daleans have been recorded and illustrated in the DA sensu stricto; in the Brenta Dolomites only Griphoporella curvata (Gmbel) Pia, Gyroporella vesiculifera Gmbel and Terquemella brentai Pugliese have been identified. Oligoporella serripora Pia, Diplopora cadorica Ogilvie Gordon, Diplopora cellulata Hurka, Diplopora annulata (Schafhutl), and Diplopora monregalensis (Baretti) show the longest stratigraphic ranges.

In the Triassic formations of the Dolomites, 34 species belonging to 14 genera were identified ranging from the Anisian to the Rhaetian (Fig. 2). In the Aegean, dasycladaleans are very rare being represented only by Poncetella helvetica (Pia) Guven and Oligoporella serripora Pia; the latter is, however, of uncertain stratigraphic position and taxonomic assignment. During the Bithynian, only 5 species (belonging to 5 genera) are recorded. The diversity reaches a peak during the PelsonianIlliryan with 26 species (from 10 genera). Most of the species belong to the genera Physoporella Steinmann and Kantia Pia. The Pelsonian-Illiryan boundary seems to be marked by the appearance of the Kantia species such as K. praecursor (Pia) Guven, K. dolomitica Pia, as well as Diplopora comelicana Fois, D. monregalensis (Baretti), Euteutloporella triasina (Schauroth) De Castro, Physoporella leptotheca Kochanski-Devid, Scinderella scopuliformis Grgasovic & Sokac, Teutloporella vicentina var. nana Pia, and T. var. vicentina Pia. Most of the species disappear at the Anisian-Ladinian boundary. Twelve species (from six genera) have been recog- F IGURE 2Dasycladalean algae in the Triassic of the Dolomites and their stratigraphic distribution. Grey bars nised in the Ladinian and three species (all of uncertain after Granier & Deloffre (1994); dashed lines point to taxonomic assignment, from two genera) in the lower uncertain taxonomic assignments; *Brenta Dolomites. The Carnian. No dasycladalean species occur in the Upper stratigraphic distribution of Scinderella scopuliformis is Carnian. During the Norian and Rhaetian, no dasyclaafter Grgasovic et al. (2002).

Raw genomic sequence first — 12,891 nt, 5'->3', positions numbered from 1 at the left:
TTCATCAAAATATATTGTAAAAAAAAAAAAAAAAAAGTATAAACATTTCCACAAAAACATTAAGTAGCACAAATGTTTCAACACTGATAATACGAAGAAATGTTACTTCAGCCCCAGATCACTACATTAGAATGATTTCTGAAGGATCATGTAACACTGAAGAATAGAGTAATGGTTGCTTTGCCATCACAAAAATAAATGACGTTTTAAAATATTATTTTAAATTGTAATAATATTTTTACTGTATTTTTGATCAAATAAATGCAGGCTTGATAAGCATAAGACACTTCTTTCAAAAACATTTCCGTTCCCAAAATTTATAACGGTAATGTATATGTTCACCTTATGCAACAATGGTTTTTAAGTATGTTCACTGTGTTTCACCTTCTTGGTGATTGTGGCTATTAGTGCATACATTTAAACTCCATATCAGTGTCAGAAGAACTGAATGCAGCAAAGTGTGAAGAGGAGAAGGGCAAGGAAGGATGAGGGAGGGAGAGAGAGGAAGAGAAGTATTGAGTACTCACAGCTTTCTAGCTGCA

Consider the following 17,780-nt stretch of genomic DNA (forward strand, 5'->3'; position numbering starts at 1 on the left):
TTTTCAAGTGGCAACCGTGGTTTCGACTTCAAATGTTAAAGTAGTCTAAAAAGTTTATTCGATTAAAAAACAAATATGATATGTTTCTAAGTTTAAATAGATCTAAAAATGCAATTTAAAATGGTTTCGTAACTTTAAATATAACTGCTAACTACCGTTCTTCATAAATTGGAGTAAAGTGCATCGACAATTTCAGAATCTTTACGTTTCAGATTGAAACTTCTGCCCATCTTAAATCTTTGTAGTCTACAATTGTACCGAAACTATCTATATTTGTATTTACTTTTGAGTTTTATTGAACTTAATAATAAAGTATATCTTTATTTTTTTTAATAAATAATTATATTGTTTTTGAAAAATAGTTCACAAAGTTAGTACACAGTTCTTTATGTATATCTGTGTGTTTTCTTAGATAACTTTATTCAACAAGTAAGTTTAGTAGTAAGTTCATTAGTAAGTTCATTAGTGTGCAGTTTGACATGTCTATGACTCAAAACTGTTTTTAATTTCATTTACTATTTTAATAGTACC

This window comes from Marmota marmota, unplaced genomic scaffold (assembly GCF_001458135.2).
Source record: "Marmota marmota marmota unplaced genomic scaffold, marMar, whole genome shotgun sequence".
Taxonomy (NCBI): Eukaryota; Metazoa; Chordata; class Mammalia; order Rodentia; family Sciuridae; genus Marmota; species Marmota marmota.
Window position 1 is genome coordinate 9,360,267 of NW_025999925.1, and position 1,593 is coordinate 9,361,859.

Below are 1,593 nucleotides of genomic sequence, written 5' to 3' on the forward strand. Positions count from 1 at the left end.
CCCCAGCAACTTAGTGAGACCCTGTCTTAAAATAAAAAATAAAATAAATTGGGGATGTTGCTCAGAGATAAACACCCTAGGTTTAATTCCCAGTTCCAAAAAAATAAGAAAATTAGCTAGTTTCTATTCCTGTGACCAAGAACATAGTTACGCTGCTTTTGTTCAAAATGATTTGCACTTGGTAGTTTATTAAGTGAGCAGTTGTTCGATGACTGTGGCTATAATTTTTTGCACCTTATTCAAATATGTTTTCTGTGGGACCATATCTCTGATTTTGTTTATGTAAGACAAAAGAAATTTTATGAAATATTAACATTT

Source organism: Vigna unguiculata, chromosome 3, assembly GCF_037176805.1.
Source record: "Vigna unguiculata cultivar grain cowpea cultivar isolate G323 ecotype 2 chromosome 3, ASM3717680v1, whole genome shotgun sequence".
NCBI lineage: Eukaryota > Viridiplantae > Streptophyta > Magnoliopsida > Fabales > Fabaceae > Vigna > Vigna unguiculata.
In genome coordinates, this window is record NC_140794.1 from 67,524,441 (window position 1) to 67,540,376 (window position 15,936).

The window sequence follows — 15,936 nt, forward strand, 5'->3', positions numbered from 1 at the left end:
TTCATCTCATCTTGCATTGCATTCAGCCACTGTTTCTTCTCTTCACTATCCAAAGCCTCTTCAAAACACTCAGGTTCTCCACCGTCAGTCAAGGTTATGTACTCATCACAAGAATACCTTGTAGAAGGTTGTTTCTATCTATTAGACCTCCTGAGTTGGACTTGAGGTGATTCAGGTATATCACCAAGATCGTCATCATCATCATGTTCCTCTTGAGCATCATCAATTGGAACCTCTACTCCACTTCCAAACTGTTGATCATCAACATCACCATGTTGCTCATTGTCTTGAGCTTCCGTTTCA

The peak of dasyclad diversity reached in the Pelsonian-Illiryan corresponds to the wide distribution of Anisian carbonate platforms in the DA. Although a dasycladalean abundance has been recorded during the Ladinian to Rhaetian (e. g. Granier & Deloffre, 1994; Granier & Grgasovic, 2000), no abundant and diversi fied dasycladaleans have been identified in the DA as would be expected in the carbonate platform successions of this time span. Further studies are needed to verify if this lack of data are due to the real absence of dasycladaleans or to the incompleteness of the palaeontological data.